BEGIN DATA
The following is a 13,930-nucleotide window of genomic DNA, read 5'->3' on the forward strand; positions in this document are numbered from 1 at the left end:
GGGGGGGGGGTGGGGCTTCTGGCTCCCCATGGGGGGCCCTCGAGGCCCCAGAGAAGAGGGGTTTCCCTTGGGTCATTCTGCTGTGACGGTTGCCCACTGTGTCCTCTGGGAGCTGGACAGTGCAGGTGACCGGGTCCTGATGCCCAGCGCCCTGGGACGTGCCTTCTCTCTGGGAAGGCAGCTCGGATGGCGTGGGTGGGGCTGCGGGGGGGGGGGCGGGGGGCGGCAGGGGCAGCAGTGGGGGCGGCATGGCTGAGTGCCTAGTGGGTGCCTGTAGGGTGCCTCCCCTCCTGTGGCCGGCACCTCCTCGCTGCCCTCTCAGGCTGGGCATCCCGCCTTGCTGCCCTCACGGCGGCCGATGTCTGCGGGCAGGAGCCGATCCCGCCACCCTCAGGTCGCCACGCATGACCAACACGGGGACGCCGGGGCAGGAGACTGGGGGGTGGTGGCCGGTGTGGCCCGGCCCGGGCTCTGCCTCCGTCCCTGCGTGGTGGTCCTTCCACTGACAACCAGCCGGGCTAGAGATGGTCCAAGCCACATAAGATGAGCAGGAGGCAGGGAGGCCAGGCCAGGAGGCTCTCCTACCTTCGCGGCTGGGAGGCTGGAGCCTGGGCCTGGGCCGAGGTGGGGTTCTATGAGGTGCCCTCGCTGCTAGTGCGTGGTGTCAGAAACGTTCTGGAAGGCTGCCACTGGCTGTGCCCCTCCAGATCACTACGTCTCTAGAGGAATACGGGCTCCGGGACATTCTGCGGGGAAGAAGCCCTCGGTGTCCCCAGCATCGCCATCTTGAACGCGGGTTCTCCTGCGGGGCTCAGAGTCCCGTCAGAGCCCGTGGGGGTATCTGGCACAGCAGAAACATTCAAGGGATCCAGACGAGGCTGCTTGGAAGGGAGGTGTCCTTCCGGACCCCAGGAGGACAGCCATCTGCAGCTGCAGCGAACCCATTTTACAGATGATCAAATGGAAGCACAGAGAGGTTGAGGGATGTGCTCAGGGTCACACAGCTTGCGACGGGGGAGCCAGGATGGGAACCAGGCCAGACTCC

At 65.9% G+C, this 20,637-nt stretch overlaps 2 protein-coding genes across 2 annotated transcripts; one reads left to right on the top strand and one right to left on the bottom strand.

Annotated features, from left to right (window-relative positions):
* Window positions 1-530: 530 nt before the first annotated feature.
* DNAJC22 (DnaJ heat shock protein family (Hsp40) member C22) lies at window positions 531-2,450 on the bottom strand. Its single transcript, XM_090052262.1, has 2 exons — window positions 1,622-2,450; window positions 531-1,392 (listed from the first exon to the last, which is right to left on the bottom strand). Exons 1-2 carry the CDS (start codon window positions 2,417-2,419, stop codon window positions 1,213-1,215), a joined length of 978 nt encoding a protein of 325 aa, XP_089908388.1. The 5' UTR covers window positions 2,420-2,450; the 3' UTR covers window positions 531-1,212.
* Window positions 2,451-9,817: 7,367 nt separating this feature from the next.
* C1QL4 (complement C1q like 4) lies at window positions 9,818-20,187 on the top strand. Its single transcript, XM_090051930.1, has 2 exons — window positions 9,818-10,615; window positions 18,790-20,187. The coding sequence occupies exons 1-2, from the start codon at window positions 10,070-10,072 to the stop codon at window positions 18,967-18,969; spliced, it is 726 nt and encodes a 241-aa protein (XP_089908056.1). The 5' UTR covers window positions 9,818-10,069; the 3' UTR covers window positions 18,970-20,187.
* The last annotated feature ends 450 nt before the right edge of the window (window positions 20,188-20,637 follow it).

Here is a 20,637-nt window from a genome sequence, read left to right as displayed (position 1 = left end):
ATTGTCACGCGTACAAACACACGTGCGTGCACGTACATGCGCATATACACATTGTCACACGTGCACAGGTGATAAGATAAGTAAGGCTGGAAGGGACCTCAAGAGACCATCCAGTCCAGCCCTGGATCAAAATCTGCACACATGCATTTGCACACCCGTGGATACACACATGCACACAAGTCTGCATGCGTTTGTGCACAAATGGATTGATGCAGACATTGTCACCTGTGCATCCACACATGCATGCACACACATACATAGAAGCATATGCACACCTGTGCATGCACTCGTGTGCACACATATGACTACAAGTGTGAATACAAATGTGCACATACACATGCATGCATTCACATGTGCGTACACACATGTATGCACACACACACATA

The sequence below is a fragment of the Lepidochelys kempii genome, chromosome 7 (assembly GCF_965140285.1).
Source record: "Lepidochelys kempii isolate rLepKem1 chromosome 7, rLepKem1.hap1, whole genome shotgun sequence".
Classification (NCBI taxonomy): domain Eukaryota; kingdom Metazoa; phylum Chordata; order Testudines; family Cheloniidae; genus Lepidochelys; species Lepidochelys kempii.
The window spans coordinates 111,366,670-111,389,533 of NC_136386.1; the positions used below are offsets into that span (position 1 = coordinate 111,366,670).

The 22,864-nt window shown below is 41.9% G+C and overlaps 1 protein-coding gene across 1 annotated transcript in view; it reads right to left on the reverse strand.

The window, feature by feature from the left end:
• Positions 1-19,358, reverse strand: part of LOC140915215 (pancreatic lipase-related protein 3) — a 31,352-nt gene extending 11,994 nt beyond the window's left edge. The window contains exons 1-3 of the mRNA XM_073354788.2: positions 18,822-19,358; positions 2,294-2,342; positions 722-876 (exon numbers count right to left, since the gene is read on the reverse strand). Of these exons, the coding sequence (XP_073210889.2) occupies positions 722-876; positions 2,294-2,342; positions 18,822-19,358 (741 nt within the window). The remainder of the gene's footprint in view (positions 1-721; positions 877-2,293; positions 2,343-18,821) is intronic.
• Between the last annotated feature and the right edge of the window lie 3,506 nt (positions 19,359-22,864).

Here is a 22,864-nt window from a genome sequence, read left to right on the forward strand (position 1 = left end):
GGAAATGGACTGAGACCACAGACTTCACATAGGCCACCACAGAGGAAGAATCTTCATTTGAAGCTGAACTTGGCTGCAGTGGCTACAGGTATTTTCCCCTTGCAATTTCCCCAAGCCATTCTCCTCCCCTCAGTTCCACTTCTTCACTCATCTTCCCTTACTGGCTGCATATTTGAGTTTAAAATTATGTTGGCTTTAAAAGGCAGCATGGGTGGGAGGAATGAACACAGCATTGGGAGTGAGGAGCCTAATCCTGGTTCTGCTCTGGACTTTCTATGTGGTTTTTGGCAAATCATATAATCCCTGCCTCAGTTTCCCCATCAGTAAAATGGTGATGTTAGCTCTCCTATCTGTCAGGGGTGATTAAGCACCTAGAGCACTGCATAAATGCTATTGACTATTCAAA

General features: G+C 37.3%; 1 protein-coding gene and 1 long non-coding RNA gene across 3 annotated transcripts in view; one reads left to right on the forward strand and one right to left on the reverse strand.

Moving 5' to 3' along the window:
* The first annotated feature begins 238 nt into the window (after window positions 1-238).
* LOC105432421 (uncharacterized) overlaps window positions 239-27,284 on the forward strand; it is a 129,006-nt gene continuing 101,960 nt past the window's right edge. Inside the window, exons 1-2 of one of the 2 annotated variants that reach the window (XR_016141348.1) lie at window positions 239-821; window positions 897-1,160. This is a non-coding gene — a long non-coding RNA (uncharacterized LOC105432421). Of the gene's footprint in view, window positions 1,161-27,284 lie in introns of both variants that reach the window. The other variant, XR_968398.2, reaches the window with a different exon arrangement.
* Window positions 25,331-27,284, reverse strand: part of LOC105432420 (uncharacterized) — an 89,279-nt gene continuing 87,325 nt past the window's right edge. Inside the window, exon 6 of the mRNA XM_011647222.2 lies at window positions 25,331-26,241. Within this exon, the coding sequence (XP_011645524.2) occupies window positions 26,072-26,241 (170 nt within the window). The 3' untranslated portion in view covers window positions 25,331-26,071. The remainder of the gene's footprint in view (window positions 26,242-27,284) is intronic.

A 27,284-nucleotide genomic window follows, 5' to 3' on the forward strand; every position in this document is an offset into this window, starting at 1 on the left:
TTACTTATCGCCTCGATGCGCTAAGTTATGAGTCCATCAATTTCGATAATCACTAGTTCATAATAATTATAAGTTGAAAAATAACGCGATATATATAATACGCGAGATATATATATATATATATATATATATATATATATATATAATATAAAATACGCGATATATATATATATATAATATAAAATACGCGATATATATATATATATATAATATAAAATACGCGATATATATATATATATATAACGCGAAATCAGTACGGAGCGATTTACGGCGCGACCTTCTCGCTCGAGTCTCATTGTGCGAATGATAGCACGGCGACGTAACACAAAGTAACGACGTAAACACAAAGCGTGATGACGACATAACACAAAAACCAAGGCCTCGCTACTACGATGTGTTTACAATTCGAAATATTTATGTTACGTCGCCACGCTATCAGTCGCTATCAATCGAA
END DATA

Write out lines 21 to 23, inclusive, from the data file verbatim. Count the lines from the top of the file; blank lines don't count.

GGAAATGGACTGAGACCACAGACTTCACATAGGCCACCACAGAGGAAGAATCTTCATTTGAAGCTGAACTTGGCTGCAGTGGCTACAGGTATTTTCCCCTTGCAATTTCCCCAAGCCATTCTCCTCCCCTCAGTTCCACTTCTTCACTCATCTTCCCTTACTGGCTGCATATTTGAGTTTAAAATTATGTTGGCTTTAAAAGGCAGCATGGGTGGGAGGAATGAACACAGCATTGGGAGTGAGGAGCCTAATCCTGGTTCTGCTCTGGACTTTCTATGTGGTTTTTGGCAAATCATATAATCCCTGCCTCAGTTTCCCCATCAGTAAAATGGTGATGTTAGCTCTCCTATCTGTCAGGGGTGATTAAGCACCTAGAGCACTGCATAAATGCTATTGACTATTCAAA

General features: G+C 37.3%; 1 protein-coding gene and 1 long non-coding RNA gene across 3 annotated transcripts in view; one reads left to right on the forward strand and one right to left on the reverse strand.

Moving 5' to 3' along the window: